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    LWV of Pennsylvania and partners seek to intervene in vote-by-mail case

    Earlier this month the League of Women Voters of Pennsylvania, Pennsylvania State Conference of NAACP, Common Cause Pennsylvania, and three individual applicants filed a motion to intervene in Trump v. Boockvar, a case brought by the president’s re-election campaign against secretary of the Commonwealth of Pennsylvania Kathryn Boockvar, seeking to limit vote-by-mail options in Pennsylvania.

    The League and its partners seek to intervene on behalf of impacted voters.  

    “Due to the ongoing global pandemic, voters must have reliable access to vote-by-mail options,” said Terrie Griffin, League of Women Voters of Pennsylvania co-president. “As our leaders consider changes to the voting process in Pennsylvania, the League is asking to step in to ensure that the voices and needs of Pennsylvania voters are represented.” 

    Due to the threat of the COVID-19 pandemic, Pennsylvania voters are expected to cast their ballots by mail at highly increased rates in November.

    Trump v. Boockvar seeks to prevent voters from using ballot drop-off locations other than county election board offices, severely limiting their options for casting mail-in ballots.

    When adequately placed in communities of high need, ballot drop-off boxes provide voters with a way to hand deliver their mail-in ballots safely.

    In instances when ballots are delivered close to Election Day, these drop-boxes can be voters’ only opportunity to cast a ballot. 

    The League has successfully advocated for the establishment of an adequate number of secure ballot drop-off boxes across the country, especially in high density voting areas, especially for communities of color.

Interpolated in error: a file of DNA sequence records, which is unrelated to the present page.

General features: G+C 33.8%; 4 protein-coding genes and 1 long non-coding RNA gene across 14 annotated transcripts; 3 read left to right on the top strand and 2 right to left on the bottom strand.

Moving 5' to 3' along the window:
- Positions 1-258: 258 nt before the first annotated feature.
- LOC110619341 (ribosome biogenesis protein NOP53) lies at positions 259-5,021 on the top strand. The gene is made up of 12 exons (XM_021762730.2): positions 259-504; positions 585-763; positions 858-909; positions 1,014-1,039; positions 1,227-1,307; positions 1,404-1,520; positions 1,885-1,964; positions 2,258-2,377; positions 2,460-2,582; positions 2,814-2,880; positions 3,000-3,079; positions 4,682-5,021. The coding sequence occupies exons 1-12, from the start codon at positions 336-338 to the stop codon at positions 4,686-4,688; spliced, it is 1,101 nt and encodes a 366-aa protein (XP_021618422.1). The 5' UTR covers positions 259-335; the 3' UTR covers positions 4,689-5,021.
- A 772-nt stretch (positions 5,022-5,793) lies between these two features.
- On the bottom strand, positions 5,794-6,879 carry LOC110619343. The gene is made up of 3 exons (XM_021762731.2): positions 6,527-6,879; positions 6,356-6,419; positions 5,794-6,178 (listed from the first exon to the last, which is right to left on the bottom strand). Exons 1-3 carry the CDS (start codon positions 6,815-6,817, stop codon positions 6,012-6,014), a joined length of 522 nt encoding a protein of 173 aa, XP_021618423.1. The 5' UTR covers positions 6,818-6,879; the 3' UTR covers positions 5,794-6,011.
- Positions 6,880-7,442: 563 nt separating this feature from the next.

The League and partners are asking to join this case to preserve voter access by ensuring that adequate drop-box locations are maintained in Pennsylvania.  

    “Voters at high risk of serious illness due to COVID-19 must be able to rely on accessible mail-in ballot options in November, including drop-off boxes,” said Dr. Deborah Turner, president of the board of directors of the League of Women Voters of the United States. “Those who are disproportionately affected by the pandemic – senior voters, voters with disabilities, immuno-compromised and chronically ill voters, and voters of color – are the same voters who experience disproportionate obstacles to the ballot. The League is stepping in to ensure that these most vulnerable voters are protected.” 

    The individual applicants – Pennsylvania residents Danielle Graham Robinson, Patricia M. Demarco, and Kathleen Wise – joined the motion because their ability to vote is threatened by the proposed limitations to voting by mail.

    The League and partners are represented by Lawyers Committee, ACLU Pennsylvania, WilmerHale, and Public Interest Law Center.  

    “Our democracy works when all voters can exercise their fundamental right and cast a ballot that counts,” said Kenneth Huston, President of the NAACP Pennsylvania State Conference. “Accessing the ballot box is particularly challenging for many Pennsylvanians during the COVID-19 pandemic. Reducing access to the vote-by-mail process risks disenfranchising eligible voters. The NAACP has stood with Pennsylvania voters who seek to vote safely and will continue to do so here.” 

    “The opportunity for all Pennsylvanians to vote-by-mail proved to be a literal lifeline in this primary. Over 1.5 million Pennsylvanians were able to cast their ballot from home, and drop boxes were a critical part of the vote-by-mail process. Voters cannot be forced to choose between their ability to vote and their health. We will continue to fight so they are never forced to make that choice and to make sure vote-by-mail is not turned into a partisan football,” said Suzanne Almeida, interim executive director of Common Cause Pennsylvania. 

    “We will not allow this partisan lawsuit to block Pennsylvania citizens’ access to the ballot box. Elections should be about maximizing voter participation, not about forcing voters to choose between their health and their suffrage,” said Ben Geffen, staff attorney at the Philadelphia-based Public Interest Law Center. 

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